And those already high-profile calls could come as Trump gears up for another White House run. Trump even raised the specter of a 2024 bid in bashing Facebook’s decision Friday, saying he wouldn’t dine privately with Zuckerberg again the “next time I’m in the White House.”

“If he becomes a candidate again, it makes this situation exponentially harder around questions about fairness and … all the traditional things that people sort of think about when trying not to put their thumb on the scale in terms of an election,” said Katie Harbath, a former Facebook public policy director who served as an staffer on Trump ally Rudy Giuliani’s 2008 campaign.

Facebook’s announcement on Trump’s decision is already becoming a political lightning rod. Liberal activists and civil rights groups hammered the company on Friday for not booting Trump permanently off the platform, saying his return would pose a threat to democracy.

“A two-year ban gets us past the 2022 election cycle, but does not protect Americans from his interference in the next presidential election, which is why Facebook should, and can, permanently ban Trump,” said Jim Steyer, CEO of the left-leaning Common Sense Media.

Rep. Frank Pallone (D-N.J.), chair of the powerful Energy & Commerce Committee, said Facebook’s two-year suspension “isn’t good enough.”

“Any other user would have been banned completely,” he tweeted.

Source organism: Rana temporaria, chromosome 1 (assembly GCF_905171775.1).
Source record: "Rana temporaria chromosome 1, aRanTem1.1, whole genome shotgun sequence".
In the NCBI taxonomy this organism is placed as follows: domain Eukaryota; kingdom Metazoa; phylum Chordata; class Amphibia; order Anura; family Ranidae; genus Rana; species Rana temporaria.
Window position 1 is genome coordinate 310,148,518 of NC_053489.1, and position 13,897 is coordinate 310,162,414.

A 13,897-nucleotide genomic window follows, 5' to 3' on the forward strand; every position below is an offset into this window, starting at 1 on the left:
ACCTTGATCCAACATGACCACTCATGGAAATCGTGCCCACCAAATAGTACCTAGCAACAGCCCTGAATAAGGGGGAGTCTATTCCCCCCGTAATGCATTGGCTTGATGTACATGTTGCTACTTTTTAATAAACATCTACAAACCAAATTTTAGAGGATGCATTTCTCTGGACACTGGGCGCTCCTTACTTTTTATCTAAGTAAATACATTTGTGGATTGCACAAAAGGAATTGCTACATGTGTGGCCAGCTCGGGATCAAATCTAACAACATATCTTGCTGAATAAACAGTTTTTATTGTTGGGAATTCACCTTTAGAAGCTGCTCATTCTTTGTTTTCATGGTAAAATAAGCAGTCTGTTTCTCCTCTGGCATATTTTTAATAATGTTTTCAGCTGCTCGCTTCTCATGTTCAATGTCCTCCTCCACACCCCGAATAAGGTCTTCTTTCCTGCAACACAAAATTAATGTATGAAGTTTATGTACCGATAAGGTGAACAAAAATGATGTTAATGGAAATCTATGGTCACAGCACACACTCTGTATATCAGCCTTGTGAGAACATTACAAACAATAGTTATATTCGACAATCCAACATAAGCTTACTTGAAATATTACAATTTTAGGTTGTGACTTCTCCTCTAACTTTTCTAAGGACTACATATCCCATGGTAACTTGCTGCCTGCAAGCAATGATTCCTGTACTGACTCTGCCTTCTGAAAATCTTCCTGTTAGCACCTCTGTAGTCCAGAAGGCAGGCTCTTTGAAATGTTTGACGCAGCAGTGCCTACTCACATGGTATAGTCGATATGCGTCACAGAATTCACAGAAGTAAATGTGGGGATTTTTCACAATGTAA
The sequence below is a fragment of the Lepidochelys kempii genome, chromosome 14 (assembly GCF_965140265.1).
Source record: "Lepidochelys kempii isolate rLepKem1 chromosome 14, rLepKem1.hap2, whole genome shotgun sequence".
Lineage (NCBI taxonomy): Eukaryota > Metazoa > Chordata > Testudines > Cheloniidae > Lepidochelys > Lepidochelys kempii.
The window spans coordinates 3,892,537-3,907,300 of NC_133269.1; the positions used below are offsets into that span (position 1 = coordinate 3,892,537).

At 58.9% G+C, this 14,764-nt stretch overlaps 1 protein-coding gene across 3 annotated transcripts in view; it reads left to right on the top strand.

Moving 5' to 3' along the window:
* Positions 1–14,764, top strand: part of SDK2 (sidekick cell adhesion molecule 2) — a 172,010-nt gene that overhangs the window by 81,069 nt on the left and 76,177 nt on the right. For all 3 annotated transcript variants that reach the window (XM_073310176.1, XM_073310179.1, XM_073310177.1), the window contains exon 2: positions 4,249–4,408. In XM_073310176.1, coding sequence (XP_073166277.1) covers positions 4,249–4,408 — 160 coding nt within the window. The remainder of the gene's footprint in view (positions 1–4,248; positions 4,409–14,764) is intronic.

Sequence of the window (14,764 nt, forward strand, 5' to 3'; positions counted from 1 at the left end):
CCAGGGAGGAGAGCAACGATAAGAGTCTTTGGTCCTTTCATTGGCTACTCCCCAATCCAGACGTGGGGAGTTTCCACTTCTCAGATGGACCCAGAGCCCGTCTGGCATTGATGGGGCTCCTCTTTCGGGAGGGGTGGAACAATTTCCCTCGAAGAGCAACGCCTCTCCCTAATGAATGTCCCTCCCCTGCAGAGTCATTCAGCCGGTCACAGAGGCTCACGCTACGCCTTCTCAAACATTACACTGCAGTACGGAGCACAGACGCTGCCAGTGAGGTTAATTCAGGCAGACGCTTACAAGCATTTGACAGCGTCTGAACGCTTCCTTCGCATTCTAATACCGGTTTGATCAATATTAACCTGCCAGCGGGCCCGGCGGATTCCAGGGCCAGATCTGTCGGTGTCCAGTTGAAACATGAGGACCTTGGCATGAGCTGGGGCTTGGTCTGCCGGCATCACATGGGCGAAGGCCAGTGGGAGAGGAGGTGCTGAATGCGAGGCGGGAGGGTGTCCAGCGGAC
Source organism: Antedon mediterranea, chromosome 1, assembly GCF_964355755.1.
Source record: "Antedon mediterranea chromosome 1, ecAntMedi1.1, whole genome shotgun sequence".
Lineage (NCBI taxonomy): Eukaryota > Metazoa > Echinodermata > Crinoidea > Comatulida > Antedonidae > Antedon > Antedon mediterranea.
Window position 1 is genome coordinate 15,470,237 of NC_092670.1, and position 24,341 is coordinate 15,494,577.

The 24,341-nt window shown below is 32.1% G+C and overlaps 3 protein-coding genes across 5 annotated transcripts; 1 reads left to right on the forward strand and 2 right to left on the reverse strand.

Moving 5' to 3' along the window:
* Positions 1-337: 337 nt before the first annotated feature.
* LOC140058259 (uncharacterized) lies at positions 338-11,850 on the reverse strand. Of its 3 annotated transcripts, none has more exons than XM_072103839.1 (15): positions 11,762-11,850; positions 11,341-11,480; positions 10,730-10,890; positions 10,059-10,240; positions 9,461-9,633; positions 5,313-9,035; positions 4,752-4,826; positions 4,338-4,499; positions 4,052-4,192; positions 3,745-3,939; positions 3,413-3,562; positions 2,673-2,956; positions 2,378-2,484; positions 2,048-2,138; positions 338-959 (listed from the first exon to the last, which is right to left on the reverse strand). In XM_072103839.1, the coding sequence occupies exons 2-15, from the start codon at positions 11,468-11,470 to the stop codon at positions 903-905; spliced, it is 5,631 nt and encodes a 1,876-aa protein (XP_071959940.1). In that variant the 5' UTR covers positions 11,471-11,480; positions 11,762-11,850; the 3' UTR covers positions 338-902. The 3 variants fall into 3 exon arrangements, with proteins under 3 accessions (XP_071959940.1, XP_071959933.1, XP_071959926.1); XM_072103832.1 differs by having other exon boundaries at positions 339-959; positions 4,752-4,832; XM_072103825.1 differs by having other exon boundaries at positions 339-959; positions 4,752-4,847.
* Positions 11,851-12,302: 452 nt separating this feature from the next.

Republicans, meanwhile, are fuming that the party’s most prominent politician will be muzzled on the platform throughout the 2022 elections, when they hope to retake Congress.

“We see this as interference in the election,” Schweppe said. “Donald Trump is the most influential figure on the right, so sidelining him from the platform has huge implications for how the midterms go.”

Rep. Lauren Boebert (R-Colo.) quipped on Twitter: “Facebook suspended President Trump until the midterm elections. Nothing to see here, folks.”

Facebook’s role in policing other politicians’ could soon get a lot harder, too. The company said Friday it would no longer presume their remarks as newsworthy, and thus they won’t be automatically protected from the company’s rule against harassment, hate speech and more.

Facebook’s removal of that protection is sure to lead to more run-ins with Republicans, who have long accused the platform of disproportionately taking down too many of their posts. But it will also force the company to make more high-profile calls about whether politicians’ remarks violate their rules — decisions that have invited intense scrutiny across the ideological spectrum.

“It’s going to raise difficult decisions in significant numbers, because there are a lot of world leaders and a lot of politicians saying controversial and potentially problematic things,” said Paul Barrett, an adjunct law professor at New York University who specializes in content moderation issues.

But whether or not Facebook actually has to now make decisions on a flood of politicians’ posts will hinge on how the company enforces its new policies, and how broadly it interprets the exemptions still written into those rules.

The company said that while it will no longer give politicians’ remarks a free pass by default, it may still exempt them from penalties over their news value. Barrett said if Facebook widely employs that exemption, the policy shift may not change much.

If the company does, however, crack down more on inflammatory posts by politicians, Barrett argued more leaders could meet the same fate as Trump.

“If Facebook takes that seriously, I think that will lead to the removal of any number of political figures from within the United States or around the world,” he said.